By the late 1990s, the 1960s-era terminal building was deemed unsuitable by the Oklahoma City Airport Trust. Following the adoption of a three phase master plan, preparations for renovating the airport were launched in 2001. The old twin concourses (visible in the 1995 photograph) were demolished to make way for a larger, expanded terminal with integrated concourses, high ceilings, and modern facilities.

Great Plains Airlines, a regional airline based in Tulsa, made Will Rogers World Airport a hub in 2001, operating non-stop flights to Washington-Dulles and St. Louis, among other destinations. The airline ultimately desired access to other east and west coast markets, but financial problems forced it to declare bankruptcy and cease operations in 2004.

The airport constructed a new parking garage which increased capacity by a reported 40% due to increased passenger demand. Currently there are roughly 5,500 parking spaces at the airport.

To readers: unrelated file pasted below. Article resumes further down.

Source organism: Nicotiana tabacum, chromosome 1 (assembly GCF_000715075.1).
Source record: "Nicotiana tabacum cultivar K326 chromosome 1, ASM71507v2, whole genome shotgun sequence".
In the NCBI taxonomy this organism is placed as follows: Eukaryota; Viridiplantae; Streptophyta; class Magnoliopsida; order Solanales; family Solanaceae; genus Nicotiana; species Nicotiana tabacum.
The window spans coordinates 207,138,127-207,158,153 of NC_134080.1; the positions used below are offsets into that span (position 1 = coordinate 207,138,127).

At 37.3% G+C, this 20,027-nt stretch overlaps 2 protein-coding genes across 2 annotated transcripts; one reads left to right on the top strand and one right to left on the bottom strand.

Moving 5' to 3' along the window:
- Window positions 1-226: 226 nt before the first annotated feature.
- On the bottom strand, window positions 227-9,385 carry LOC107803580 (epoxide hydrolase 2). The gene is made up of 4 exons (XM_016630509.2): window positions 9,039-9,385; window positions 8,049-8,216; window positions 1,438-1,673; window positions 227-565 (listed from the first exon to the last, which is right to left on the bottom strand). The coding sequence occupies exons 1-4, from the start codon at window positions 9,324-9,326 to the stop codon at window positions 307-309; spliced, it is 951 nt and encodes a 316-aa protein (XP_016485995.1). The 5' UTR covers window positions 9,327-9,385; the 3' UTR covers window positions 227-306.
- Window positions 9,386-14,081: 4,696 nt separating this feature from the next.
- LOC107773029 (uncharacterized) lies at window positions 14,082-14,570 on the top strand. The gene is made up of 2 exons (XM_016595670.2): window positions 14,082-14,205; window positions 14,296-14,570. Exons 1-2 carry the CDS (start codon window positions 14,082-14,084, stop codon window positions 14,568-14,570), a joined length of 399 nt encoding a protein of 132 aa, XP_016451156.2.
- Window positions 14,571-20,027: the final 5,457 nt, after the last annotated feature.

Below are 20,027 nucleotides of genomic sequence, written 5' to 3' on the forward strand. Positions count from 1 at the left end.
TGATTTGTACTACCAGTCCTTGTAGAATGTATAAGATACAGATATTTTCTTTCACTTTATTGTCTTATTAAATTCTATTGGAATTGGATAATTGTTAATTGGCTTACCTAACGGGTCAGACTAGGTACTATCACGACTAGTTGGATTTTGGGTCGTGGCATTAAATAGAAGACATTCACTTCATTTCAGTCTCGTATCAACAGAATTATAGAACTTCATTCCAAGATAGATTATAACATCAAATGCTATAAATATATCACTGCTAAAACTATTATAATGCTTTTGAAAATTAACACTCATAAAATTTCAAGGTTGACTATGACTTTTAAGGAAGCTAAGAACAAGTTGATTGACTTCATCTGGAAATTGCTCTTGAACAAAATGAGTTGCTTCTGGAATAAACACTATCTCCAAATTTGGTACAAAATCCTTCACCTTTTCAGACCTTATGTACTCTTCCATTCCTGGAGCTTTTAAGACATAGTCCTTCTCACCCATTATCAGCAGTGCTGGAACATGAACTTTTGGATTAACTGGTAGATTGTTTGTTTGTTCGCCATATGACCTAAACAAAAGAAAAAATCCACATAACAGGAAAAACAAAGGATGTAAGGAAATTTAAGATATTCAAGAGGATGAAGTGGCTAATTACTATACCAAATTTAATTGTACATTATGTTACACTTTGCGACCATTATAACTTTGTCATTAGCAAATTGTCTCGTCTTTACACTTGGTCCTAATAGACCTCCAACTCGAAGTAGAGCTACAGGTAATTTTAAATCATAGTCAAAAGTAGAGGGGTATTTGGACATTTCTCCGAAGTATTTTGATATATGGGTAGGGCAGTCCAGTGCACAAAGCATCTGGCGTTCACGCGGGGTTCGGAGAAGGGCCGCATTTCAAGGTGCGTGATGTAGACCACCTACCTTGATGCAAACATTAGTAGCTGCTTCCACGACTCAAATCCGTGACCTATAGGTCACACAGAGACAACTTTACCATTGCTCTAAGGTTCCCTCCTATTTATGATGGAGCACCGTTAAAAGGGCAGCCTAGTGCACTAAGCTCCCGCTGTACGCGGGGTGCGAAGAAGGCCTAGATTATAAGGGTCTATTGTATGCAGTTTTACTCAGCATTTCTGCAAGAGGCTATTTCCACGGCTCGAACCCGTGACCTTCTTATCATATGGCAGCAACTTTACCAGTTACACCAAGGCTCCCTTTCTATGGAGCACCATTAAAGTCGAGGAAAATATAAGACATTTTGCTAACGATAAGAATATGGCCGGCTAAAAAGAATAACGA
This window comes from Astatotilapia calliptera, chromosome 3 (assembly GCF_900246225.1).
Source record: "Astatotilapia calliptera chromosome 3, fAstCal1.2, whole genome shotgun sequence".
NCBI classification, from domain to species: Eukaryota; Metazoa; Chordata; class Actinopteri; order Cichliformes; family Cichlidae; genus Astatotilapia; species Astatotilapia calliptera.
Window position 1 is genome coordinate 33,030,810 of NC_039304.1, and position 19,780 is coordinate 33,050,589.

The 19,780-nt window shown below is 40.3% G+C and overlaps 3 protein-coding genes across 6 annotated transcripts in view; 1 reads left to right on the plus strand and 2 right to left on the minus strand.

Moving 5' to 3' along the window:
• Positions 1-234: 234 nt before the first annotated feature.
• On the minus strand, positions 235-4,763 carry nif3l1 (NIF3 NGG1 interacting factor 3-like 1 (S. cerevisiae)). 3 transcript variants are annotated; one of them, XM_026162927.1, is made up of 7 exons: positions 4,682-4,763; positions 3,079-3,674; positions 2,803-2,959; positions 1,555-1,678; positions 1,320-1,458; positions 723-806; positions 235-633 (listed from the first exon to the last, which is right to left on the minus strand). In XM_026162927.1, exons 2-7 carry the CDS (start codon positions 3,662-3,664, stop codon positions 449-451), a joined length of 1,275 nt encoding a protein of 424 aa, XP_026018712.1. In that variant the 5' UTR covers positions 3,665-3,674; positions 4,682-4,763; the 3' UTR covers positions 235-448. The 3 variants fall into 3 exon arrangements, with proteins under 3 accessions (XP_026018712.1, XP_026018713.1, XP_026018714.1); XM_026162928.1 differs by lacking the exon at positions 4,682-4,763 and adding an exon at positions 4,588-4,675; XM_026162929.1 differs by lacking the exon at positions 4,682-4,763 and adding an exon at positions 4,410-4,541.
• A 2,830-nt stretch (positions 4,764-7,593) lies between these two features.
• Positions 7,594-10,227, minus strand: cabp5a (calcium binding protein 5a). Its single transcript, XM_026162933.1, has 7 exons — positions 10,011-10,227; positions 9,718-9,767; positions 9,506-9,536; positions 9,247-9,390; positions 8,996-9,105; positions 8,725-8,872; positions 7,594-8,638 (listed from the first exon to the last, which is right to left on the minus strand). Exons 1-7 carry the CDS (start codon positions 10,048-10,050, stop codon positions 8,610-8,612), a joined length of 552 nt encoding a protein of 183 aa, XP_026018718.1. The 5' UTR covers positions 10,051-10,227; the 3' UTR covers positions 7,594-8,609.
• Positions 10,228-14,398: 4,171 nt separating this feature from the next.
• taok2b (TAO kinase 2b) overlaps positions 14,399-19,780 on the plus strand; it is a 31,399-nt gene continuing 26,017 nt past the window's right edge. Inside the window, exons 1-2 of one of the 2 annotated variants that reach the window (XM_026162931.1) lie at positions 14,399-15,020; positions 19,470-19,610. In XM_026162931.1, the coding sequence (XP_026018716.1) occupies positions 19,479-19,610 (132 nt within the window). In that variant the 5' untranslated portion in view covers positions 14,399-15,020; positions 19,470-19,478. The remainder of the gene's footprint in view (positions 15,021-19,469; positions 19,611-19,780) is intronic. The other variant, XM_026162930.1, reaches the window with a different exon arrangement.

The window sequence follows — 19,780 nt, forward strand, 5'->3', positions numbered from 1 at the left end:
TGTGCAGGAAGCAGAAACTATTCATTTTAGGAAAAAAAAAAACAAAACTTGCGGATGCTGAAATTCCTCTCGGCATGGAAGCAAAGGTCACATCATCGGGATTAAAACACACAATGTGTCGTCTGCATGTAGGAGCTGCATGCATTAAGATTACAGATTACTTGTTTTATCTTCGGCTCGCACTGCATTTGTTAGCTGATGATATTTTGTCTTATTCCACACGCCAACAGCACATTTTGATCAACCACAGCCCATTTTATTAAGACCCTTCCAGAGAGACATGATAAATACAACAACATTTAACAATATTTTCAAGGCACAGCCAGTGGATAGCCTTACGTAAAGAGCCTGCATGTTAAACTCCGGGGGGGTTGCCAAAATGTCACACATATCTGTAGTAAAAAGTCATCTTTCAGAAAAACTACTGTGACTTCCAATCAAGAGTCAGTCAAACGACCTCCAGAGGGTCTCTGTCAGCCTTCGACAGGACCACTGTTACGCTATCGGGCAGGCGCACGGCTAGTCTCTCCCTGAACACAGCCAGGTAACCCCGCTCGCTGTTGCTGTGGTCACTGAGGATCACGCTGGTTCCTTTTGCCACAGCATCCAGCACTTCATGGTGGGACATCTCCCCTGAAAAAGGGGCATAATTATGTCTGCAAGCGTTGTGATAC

A $110 million multi-phase expansion and renovation project, designed by Atkins Benham Inc. and Gensler[2], began in 2001[3]. Phase-I involved erection of construction walkways from the five-storey parking garage to the terminal building, demolition of the terminal's existing elevator core, construction of new elevator and escalator cores on the tunnel level and on level one, building temporary entrance and exit ramps for vehicles approaching and leaving the terminal, reconstruction of the roofs of the lower level and level one, finishing the elevator and escalator cores to level two, building new permanent entry and exit ramps for vehicles and construction of a new transportation plaza and driving lanes[3]. Phase-II included a new concourse was constructed to the west of the central terminal area, which was renovated to match the interior and exterior designs of the new concourse. The 1960s-built concourses were then demolished after the new concourse opened in 2005. The entire phase was completed in November of 2006.[3] Phase-III project exists which calls for the construction of a new concourse to the east, with at least eight additional gates as well as expanded retail, restaurant, and baggage areas. As of August 2009, this phase is on hold due to the downturn in the aviation industry and the resulting decrease in passenger demand.[4]